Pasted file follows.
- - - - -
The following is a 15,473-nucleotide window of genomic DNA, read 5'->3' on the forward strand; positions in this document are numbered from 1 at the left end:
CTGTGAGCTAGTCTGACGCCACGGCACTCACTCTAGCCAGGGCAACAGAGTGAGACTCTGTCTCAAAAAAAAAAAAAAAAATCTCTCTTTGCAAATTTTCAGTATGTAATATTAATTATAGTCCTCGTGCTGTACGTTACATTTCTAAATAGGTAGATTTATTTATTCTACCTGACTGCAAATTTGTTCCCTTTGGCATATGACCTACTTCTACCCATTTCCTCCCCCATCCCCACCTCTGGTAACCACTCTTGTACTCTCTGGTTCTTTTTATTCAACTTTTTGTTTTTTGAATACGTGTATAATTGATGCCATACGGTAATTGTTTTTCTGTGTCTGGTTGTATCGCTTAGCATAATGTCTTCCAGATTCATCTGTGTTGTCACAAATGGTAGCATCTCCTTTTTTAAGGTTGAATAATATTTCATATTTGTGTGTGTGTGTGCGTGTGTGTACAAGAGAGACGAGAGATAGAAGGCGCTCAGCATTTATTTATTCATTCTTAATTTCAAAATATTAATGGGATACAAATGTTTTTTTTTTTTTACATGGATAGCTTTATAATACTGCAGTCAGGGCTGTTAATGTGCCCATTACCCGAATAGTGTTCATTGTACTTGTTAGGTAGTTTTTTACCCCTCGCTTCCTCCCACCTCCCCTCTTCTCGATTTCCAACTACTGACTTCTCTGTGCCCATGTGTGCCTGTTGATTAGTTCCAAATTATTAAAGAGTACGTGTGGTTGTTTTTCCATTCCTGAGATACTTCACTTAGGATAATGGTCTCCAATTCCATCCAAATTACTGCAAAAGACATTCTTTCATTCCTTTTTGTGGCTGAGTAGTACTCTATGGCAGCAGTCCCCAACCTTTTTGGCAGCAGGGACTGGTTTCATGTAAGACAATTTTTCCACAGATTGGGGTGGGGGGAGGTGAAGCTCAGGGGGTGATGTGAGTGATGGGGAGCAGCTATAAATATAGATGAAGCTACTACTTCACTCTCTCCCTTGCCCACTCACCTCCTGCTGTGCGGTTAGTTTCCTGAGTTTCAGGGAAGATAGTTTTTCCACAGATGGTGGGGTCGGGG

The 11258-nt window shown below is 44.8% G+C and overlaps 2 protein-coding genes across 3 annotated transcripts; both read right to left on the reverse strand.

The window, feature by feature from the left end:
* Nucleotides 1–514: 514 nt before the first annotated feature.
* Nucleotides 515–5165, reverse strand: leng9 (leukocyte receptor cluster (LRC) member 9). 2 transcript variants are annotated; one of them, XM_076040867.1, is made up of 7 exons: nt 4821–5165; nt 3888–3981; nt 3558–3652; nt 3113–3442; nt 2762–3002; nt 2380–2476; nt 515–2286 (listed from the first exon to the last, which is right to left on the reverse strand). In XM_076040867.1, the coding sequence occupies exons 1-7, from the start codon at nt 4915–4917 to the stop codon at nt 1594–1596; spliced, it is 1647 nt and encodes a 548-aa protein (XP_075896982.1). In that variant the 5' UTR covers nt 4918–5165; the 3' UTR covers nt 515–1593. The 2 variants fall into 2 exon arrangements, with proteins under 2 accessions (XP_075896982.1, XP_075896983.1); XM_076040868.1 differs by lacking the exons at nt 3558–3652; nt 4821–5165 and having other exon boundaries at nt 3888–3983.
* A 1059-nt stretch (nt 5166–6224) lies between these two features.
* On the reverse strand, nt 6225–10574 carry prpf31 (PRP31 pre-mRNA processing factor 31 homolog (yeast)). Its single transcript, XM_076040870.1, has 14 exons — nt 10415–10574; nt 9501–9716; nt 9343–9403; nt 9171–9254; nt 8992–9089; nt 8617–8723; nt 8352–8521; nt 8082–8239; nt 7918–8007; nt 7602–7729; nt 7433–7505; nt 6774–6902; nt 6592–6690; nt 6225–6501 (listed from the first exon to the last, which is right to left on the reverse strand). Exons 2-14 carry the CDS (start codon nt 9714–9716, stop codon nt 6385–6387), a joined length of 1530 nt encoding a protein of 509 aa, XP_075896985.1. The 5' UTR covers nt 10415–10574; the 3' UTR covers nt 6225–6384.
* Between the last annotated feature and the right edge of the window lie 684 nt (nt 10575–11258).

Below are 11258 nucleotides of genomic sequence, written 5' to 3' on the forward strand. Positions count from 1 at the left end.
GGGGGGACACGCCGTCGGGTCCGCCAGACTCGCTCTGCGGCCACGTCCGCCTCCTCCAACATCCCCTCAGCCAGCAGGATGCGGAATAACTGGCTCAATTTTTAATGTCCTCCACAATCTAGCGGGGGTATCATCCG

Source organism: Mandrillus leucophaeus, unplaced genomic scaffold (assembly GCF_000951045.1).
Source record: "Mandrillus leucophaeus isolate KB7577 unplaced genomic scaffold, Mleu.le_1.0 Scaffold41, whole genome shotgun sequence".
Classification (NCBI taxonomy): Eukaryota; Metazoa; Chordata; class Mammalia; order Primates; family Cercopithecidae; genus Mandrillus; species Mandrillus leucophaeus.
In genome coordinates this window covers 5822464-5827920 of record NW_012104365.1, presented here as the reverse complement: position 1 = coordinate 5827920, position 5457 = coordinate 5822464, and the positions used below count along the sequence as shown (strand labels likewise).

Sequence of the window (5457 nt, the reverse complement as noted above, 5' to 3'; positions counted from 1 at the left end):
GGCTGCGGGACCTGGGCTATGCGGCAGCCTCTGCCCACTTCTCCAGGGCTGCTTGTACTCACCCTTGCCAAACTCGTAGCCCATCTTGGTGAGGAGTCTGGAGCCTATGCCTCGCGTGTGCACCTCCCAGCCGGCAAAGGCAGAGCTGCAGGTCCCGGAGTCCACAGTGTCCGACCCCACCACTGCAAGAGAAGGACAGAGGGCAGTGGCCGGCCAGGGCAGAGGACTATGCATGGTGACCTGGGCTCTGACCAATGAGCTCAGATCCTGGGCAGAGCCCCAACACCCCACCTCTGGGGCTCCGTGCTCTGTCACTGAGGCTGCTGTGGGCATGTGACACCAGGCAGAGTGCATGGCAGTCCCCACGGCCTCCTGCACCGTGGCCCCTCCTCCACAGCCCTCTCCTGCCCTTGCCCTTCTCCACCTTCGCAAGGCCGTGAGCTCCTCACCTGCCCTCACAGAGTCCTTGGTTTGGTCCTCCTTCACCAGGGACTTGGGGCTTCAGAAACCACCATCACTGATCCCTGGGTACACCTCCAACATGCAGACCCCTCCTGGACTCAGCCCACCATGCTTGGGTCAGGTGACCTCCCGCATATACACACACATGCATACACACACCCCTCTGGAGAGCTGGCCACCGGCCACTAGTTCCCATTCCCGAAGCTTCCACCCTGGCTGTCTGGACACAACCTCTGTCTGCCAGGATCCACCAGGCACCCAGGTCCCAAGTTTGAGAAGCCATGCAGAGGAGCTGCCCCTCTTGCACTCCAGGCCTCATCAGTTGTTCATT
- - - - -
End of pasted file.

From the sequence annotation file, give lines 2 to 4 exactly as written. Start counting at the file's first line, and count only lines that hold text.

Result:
CTGTGAGCTAGTCTGACGCCACGGCACTCACTCTAGCCAGGGCAACAGAGTGAGACTCTGTCTCAAAAAAAAAAAAAAAAATCTCTCTTTGCAAATTTTCAGTATGTAATATTAATTATAGTCCTCGTGCTGTACGTTACATTTCTAAATAGGTAGATTTATTTATTCTACCTGACTGCAAATTTGTTCCCTTTGGCATATGACCTACTTCTACCCATTTCCTCCCCCATCCCCACCTCTGGTAACCACTCTTGTACTCTCTGGTTCTTTTTATTCAACTTTTTGTTTTTTGAATACGTGTATAATTGATGCCATACGGTAATTGTTTTTCTGTGTCTGGTTGTATCGCTTAGCATAATGTCTTCCAGATTCATCTGTGTTGTCACAAATGGTAGCATCTCCTTTTTTAAGGTTGAATAATATTTCATATTTGTGTGTGTGTGTGCGTGTGTGTACAAGAGAGACGAGAGATAGAAGGCGCTCAGCATTTATTTATTCATTCTTAATTTCAAAATATTAATGGGATACAAATGTTTTTTTTTTTTTACATGGATAGCTTTATAATACTGCAGTCAGGGCTGTTAATGTGCCCATTACCCGAATAGTGTTCATTGTACTTGTTAGGTAGTTTTTTACCCCTCGCTTCCTCCCACCTCCCCTCTTCTCGATTTCCAACTACTGACTTCTCTGTGCCCATGTGTGCCTGTTGATTAGTTCCAAATTATTAAAGAGTACGTGTGGTTGTTTTTCCATTCCTGAGATACTTCACTTAGGATAATGGTCTCCAATTCCATCCAAATTACTGCAAAAGACATTCTTTCATTCCTTTTTGTGGCTGAGTAGTACTCTATGGCAGCAGTCCCCAACCTTTTTGGCAGCAGGGACTGGTTTCATGTAAGACAATTTTTCCACAGATTGGGGTGGGGGGAGGTGAAGCTCAGGGGGTGATGTGAGTGATGGGGAGCAGCTATAAATATAGATGAAGCTACTACTTCACTCTCTCCCTTGCCCACTCACCTCCTGCTGTGCGGTTAGTTTCCTGAGTTTCAGGGAAGATAGTTTTTCCACAGATGGTGGGGTCGGGG

The 11258-nt window shown below is 44.8% G+C and overlaps 2 protein-coding genes across 3 annotated transcripts; both read right to left on the reverse strand.

The window, feature by feature from the left end: